Dorothy Day: An Advocate for The Poor Essay

2573 Words 11 Pages
In a society of protagonist superheroes within books and televisions all across the world, what makes a real hero? Is it leadership, determination, courage, dedication, or conviction? To all, Dorothy Day is all of the above. To many, she is a saint; a woman of true selflessness, who compassionately put the lives of the broken before her own. She is the icon of the kind of leader that everyone else, anyone else, can be, not by changing other people but by changing themselves (Chittister). Throughout her life, Dorothy Day was a herald to the church, a leader to the state, and an advocate for the poor.
Dorothy Day entered the world in Brooklyn, New York on November 8th, 1897. Born to Grace and John Day, she was the third of five children.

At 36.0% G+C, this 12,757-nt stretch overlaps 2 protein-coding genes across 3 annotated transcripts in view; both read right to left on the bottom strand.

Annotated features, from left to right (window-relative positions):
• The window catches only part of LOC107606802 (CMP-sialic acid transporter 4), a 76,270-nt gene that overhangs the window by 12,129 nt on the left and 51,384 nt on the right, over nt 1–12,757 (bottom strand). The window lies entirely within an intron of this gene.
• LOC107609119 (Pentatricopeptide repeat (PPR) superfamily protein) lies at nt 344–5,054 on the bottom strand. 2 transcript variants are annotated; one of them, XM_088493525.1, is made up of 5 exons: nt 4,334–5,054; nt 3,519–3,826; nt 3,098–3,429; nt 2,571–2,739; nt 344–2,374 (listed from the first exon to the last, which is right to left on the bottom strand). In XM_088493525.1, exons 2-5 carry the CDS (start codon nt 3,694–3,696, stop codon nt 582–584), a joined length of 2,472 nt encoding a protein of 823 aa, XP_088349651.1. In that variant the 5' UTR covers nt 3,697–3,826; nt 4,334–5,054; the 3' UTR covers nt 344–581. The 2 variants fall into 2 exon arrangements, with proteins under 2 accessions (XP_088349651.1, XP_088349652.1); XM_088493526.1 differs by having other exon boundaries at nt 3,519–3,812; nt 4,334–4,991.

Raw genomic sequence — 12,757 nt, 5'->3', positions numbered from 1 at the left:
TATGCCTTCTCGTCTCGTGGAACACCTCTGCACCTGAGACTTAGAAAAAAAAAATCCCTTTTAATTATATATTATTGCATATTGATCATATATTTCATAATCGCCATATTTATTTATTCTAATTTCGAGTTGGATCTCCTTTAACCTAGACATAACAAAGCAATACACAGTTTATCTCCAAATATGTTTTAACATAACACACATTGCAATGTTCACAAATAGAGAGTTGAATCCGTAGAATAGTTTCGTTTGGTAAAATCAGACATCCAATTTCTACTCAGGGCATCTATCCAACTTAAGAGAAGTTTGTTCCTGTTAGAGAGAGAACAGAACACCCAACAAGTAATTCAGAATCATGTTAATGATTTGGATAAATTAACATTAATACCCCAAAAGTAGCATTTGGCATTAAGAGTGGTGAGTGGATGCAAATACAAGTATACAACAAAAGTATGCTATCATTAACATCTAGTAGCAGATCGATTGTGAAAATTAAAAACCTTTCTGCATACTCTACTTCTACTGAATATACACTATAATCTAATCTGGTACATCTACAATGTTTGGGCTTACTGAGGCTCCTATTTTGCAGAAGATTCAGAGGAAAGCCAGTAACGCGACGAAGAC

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Dorothy was ashamed of her new house, which was considered a poverty-filled area. Having no steady jobs, her parents had no money for furniture or more importantly, food. Her mother made bookcases and kitchen tools out of orange crates and nail kegs. As a teenager, Dorothy’s interest in social problems grew as she learned more about the working class from The Day Book, a newspaper company her older brother Donald worked for, which dealt with labor problems. For only a penny a copy, readers could read about needs for higher wages, more unions, safer factories, lower streetcar fares, and the women’s right to vote. It also tackled the important stories ignored by most other newspapers in the area. According to Duane C.S. Stoltzfus, the author of Freedom from Advertising (2007), “The Day Book served as an important ally to workers, a keen watchdog on advertisers, and it redefined news by providing an example of a paper that treated its readers first as citizens with rights rather than simply as consumers” (Sparticus.com). The newspaper also informed her about people like Eugene Debs, and organizations such as the Industrial Workers of the World, who had been organizing a great union with a quarter of a million members from the mines and woods of the Northwest to the textile factories of the East (Sparticus.com). This growing interest in social
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